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Why Slack Doesn’t Work For Project Management

Why Slack Doesn’t Work For Project Management

By Josh Spilker

Slack’s all the rage.

It’s easy to set up channels, to quickly message your colleagues in short bursts. It’s devoid of the formal trappings of email that could bog down workplace communication. And it’s perfect for sharing the latest GIFs.

Some companies even use Slack for project management! EEEKKK….say what?

Hold your horses. Slack is great for communication and even a replacement for email, but never for projects.

The reality is that Slack slows things down, because we’re constantly getting pulled into ideas and conversations we didn’t mean to participate in. It re-orients our priorities to the here and now, much like email has done in the past.

To improve your productivity and your projects, you need a more powerful tool that goes beyond Slack.

Here’s why Slack doesn’t work for project management.

It’s One Big Feed.

Slack reads like one huge text message except about work and work-ish stuff. You can easily share links and files in there. But what is not good at? Finding those files a few days later. Or remembering those details about the next newsletter or social ad campaign. You have to search to it, without there being a central place to go.

What’s A Real Project?

“That’s a good idea. You should definitely do it!”

If that is said in Slack, is that an assigned task? And if so, when it’s due? And by the way, what files or assets will you need? And where are those in Slack?

Project management software keeps not only you informed, but everyone on the team. It’s a central place to see every update. And you can add comments and notes right next to the task. This keeps everything organized.

Now you can use Slack for broader questions or ideas.

18 Ways Project Management Software Can Help You

Nothing Is Organized.

One great thing about Slack is how you can thread the comments. That works really well to split off conversations in different directions. But are you going to run your projects that way?

What if someone doesn’t start a new comment thread when they’re supposed to? Then what?

With project management software, each task and project has a designated specific area. Nothing will get lost.

Instead, you can use Slack for more broader questions and ideas, not specific details.

Everyone Nags Each Other About Project Updates.

Instead of writing that awkward, “Hey, how is this project going?” you can set it and forget it with project management software.

You set the date a task is due.

Then the assigned user will automatically be notified about it.

Once the task is done, they can check it off and move to the next one task or project.

There’s no need to be passive aggressive. If there’s an issue, everyone can see it and diagnose it within Workzone before it blooms into a much more massive issue. That’s impossible to accomplish in Slack.

It’s Impossible To Gauge How Much Work Someone Is Doing.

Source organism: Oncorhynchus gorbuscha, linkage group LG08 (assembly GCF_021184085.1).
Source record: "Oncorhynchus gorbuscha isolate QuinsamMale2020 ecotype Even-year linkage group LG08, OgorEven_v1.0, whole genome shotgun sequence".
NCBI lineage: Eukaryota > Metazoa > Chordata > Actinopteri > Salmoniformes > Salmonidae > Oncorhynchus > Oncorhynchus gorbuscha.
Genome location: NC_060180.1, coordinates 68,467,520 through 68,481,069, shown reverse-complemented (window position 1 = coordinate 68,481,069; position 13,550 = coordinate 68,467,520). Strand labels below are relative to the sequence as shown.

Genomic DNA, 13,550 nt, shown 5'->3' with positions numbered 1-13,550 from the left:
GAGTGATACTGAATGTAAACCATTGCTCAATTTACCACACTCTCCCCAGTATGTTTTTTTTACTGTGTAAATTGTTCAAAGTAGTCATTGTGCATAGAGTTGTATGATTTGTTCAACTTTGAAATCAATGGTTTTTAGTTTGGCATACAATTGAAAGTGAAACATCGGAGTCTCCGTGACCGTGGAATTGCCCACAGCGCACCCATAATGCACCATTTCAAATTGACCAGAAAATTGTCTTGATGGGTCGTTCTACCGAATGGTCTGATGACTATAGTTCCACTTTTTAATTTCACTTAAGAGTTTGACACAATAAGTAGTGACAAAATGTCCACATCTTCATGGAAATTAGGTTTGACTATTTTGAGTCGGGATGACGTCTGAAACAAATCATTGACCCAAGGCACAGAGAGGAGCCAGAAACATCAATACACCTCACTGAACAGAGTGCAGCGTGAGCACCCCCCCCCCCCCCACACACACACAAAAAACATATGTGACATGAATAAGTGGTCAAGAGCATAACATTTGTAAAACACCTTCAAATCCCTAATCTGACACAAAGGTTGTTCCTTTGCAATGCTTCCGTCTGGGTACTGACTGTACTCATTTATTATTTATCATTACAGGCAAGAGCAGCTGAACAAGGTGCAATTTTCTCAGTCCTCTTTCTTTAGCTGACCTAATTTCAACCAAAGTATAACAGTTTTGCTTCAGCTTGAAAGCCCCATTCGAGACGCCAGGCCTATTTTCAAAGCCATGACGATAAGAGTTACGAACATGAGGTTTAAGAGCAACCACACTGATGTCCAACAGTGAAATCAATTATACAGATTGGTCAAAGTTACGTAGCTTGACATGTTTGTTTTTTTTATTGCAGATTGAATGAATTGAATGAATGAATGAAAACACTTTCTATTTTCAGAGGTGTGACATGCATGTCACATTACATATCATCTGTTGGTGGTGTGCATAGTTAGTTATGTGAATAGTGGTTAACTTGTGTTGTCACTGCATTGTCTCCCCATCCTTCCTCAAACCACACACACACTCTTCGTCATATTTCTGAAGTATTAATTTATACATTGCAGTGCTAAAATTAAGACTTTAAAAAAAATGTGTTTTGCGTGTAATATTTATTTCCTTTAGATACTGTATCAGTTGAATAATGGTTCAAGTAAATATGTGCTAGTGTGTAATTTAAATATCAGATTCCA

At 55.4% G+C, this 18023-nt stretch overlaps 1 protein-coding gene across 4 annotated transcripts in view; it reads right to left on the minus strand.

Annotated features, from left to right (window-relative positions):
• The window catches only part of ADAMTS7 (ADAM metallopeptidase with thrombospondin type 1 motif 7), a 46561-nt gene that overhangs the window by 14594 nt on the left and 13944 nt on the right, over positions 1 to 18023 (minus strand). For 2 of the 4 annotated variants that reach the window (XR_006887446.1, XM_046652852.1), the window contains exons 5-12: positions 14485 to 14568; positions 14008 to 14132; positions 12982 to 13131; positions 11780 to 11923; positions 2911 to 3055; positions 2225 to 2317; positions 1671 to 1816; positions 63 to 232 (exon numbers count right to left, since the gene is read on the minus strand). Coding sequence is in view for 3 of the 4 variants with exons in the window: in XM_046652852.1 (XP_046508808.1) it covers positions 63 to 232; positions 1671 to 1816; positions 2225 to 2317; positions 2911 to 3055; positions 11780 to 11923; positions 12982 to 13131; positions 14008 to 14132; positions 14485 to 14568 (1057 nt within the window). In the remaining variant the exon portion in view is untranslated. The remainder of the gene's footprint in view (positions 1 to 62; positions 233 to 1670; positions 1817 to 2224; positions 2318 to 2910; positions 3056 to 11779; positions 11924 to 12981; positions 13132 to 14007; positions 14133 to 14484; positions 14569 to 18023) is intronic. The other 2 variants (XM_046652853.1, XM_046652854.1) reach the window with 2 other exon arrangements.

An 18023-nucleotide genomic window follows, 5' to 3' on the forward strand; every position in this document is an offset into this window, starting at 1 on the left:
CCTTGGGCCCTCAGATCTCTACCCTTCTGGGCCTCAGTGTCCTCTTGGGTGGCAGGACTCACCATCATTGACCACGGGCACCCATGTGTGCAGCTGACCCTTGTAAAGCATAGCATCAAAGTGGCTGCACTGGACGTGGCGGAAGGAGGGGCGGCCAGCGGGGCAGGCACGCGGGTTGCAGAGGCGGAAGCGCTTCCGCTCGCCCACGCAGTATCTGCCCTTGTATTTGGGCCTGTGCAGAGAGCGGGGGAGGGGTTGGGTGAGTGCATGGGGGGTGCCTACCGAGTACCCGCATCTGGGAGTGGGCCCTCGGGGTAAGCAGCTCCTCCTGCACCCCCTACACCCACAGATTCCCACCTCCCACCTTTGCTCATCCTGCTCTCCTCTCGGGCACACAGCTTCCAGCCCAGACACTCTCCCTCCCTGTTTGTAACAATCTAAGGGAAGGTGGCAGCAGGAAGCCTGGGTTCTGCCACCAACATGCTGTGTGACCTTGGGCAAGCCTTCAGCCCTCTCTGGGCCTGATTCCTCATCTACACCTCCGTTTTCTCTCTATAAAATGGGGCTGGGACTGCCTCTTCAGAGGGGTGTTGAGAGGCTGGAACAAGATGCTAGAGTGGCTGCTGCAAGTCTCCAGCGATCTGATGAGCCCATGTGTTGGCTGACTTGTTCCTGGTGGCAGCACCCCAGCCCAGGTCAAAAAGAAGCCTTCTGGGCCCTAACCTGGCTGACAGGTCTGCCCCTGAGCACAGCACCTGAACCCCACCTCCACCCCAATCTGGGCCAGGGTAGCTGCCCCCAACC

How is your team using their time and what they’re working on?

Reality is when your team is not sharing their favorite GIFs, they’ll be working on several different projects at once and you won’t remember them all. Some may even fall off your radar.

Slack doesn’t help with this, it only makes it worse. Stuff gets buried in the feed (see #1). Which team members are working on which project, and how long will it take them?

If you have another huge bomb of a project, who will be the best person to handle it? Who has room for the work and who doesn’t?

Slack won’t give you any hints. A dedicated project management system will help you manage resources and figure out who is best suited for the project and if they have the time to do it.

How Do You Report to the Leadership Team?

At some point, upper management will want to know how your team is doing.

Showing them a bunch of conversations about nothing may work for Seinfeld but probably not for your VPs.

Slack doesn’t have any reports that you can quickly offer up on project progress.

Most project management software offers great dashboards to check on which projects have been completed, the percentage of projects that have been done and workload reports so you’ll know who is carrying the load.

No Plan to Follow.

Need to send a regular email newsletter?

What about updating your online catalog or brochure?

Project templates in project management software can help you set up the processes that you regularly complete and make them into project templates. These can be used again and again with the amount of time it’ll take to finish the task.

With templates, your team will be more efficient with no missing details. You won’t find that in Slack. Be consistent to produce consistent results.


Remember: Don’t use Slack for Project Management.

Slack can be fun, but also a waste of time. You need software the helps you get things done. Project management software can do that. It keeps you on track and helps you get things done. It moves projects forward, rather than ruminating in them and talking about what needs to be done in Slack.

If you’re using Slack, I’m not suggesting that you get rid of it. Just use it for what it was meant to do. Which is communication. Not project management.